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In the past most property companies (investment or otherwise) have seen fit to promote property in countries hosting the World Cup billing it as the “next big thing”, an ideal way forward for strong rental returns and generally implying that it will continue long after the final goal and the beer cans have been swept away.
The reality of this does have to be questioned a little though, try as I might, finding any reports or case studies of people still making healthy returns after a World Cup investment seem to be somewhat thin on the ground to say the least. There are plenty of sites and articles screaming from the roof tops about how to go about it and “do it now”, but not one relating to how successful anyone has actually been at it.
Whilst the World Cup itself as a sporting event is one of the largest in the world along side the Olympics, attracting millions of visitors to a region, and billions of tv spectators. There is no question that the marketing angle of such investments are a great idea conceptually, but if it’s all that great, why does no-one shout about the successes of it all?
One possible reason is lack of forethought, from a number of angles. Primarily location to start with. Most World Cups require vast investment from the government and/or sporting bodies and companies in the form of stadiums, be they building new ones or refurbishing old ones. In many cases, new stadiums are built simply because the older ones just don’t have the space due to them being surrounded by nearby expanding cities. New stadiums add the huge additional cost of infrastructure to the government bill too, another cost that has to re-gained somewhere.
The problem generally arises when the whole thing is over though. Once you have been to see your plush new investment property after having ridden on a shiny new train from the sparkly new airport, and subsequently watched your team win/do ok/fail miserably (choose applicable) who is still there to use your property, or indeed sell it to? Of course, if the World Cup were to be held again in the same place, that would be fantastic! Ask yourself the question though, wherever you might be, “How many World Cup competitions has your country seen?”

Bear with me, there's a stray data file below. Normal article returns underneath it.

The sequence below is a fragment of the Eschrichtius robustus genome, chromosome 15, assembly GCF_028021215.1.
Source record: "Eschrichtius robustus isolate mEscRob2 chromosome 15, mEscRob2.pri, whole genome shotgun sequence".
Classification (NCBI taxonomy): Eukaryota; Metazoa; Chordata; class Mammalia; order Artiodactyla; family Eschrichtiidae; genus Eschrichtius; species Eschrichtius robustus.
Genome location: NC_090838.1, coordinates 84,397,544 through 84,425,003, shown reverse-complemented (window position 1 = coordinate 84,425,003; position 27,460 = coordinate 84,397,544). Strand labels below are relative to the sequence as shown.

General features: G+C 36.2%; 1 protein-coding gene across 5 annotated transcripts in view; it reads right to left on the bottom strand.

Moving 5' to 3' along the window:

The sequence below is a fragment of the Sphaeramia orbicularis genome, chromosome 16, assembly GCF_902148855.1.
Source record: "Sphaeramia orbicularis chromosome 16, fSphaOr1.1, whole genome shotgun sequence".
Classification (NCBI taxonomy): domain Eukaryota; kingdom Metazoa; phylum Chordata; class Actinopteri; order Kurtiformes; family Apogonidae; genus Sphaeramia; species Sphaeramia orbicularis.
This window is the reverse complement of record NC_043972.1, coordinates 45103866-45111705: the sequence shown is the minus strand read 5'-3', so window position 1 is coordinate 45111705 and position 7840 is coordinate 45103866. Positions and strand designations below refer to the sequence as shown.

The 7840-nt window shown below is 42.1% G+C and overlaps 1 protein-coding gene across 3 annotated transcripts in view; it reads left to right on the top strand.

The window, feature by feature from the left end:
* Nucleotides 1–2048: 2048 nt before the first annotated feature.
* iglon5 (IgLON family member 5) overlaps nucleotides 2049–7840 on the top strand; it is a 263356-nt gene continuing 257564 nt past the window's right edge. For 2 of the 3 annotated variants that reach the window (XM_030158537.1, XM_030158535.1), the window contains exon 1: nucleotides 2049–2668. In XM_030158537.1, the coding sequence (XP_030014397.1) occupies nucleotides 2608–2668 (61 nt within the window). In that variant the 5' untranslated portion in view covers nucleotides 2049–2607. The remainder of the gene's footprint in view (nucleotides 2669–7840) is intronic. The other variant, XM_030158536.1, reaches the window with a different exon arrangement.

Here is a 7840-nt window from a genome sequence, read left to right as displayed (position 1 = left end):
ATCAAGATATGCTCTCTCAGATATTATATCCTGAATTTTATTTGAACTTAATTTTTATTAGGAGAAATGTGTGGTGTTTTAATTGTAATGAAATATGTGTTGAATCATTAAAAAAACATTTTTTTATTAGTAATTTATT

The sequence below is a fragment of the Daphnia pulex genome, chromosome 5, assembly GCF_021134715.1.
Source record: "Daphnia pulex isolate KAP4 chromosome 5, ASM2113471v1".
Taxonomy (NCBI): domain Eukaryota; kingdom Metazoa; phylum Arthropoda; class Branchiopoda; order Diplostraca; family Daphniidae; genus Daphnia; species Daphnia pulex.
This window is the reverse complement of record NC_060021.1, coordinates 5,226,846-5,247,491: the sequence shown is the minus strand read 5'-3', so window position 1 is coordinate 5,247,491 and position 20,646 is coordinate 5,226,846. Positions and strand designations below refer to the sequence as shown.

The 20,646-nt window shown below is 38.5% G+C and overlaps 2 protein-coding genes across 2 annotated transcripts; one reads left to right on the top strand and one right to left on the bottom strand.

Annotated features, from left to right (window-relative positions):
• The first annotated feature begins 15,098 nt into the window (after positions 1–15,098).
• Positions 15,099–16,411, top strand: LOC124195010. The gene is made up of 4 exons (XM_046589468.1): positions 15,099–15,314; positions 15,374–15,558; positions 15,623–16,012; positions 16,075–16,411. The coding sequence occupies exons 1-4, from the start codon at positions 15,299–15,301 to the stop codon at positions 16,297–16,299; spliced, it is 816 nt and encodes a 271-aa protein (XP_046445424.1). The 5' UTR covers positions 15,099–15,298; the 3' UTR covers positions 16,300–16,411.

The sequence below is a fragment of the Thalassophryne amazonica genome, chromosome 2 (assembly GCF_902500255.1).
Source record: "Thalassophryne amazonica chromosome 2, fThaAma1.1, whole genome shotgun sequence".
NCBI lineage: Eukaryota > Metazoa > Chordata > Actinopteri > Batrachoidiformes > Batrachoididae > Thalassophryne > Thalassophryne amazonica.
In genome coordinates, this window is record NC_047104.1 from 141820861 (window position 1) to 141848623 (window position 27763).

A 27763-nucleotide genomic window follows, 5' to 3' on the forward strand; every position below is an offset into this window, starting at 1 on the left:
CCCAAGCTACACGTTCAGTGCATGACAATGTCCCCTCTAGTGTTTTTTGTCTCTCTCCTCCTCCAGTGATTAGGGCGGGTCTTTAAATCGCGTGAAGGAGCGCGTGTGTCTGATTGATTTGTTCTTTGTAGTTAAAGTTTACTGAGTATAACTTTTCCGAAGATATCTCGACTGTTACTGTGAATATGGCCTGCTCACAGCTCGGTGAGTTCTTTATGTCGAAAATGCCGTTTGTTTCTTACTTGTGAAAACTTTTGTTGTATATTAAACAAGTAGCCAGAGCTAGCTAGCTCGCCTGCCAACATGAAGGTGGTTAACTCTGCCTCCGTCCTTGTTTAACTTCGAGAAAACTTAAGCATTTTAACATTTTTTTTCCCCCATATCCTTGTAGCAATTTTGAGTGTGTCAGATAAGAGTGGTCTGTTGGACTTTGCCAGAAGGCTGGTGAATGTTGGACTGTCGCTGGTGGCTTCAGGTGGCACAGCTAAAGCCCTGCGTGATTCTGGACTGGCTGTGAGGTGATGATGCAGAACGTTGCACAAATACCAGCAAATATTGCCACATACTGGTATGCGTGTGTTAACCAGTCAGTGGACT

Aside from all of this though which relates to any area with “gifted” tourism in the form of a major event, South Africa has, in its own right, a couple of things to be aware of prior to making any investment at all. The currency in South Africa is the Rand and subject to extreme volatility. Most South Africans with any substantial wealth or assets usually have offshore accounts, many using the offshore status to own property and businesses in their own country, as well as abroad. Whilst some aspects of this are frowned upon by local law makers, it tends to be a fact of life for one primary reason.
For years there have been restrictions on sending funds out of South Africa, mainly in government bid to keep the currency stable. This means as a foreigner investing there, there are a few hoops one has to jump through to make sure any investment you do make, you can actually get the profit back out of the country. (Or indeed the initial investment) The restrictions have always allowed a nominal amount of cash to be sent out of the country usually though only a few thousand US Dollars. Not a lot of use if you have just sold an apartment for 100k!
There is no question that South Africa is a beautiful country, and if you intend to retire there or live in the country permanently, then fair enough. As an investment because the World Cup is in town? Long or short term it would be a very speculative play indeed given the overwhelming number of variables and frequent changes to the laws.
Successful investments are about exactly that. Success. Hidden investment opportunities are usually that way for a reason. The common reason being is that the only person making money is the promoter. In times like these, a little forethought into the much larger picture will pay off.
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*This page is provided for information purposes only and should not be construed as offering advice. IPIN is not licensed to give financial advice and all information provided by IPIN regarding real estate should never be treated as specific advice or regulations. This is standard practice with property investment companies as the purchase of property as an investment is not regulated by the UK or other Financial Services Authorities.